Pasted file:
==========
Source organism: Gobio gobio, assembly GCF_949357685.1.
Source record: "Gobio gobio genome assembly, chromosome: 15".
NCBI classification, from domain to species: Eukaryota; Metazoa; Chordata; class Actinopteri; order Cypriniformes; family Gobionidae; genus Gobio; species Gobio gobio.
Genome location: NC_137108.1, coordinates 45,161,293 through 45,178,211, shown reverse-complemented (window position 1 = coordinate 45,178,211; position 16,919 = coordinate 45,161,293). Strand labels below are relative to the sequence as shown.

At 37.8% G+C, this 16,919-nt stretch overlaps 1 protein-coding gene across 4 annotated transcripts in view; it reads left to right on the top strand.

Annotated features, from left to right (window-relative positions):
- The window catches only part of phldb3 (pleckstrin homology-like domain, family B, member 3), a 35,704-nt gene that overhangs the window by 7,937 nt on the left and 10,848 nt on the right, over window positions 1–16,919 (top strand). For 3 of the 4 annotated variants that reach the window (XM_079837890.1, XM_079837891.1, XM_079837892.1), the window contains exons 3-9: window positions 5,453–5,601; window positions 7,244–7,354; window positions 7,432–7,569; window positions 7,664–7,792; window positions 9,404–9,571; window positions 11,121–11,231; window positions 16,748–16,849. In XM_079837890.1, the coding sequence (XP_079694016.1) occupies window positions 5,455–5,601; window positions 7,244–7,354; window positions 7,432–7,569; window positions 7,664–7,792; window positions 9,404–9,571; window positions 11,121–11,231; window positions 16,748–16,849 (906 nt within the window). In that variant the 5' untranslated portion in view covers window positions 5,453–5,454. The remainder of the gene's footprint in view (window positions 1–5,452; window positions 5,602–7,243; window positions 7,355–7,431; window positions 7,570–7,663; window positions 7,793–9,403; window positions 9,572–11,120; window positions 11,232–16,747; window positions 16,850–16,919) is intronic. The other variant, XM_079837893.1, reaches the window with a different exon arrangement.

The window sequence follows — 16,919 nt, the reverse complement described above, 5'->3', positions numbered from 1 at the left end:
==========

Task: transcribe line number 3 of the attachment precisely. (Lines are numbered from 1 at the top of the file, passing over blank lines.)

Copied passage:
NCBI classification, from domain to species: Eukaryota; Metazoa; Chordata; class Actinopteri; order Cypriniformes; family Gobionidae; genus Gobio; species Gobio gobio.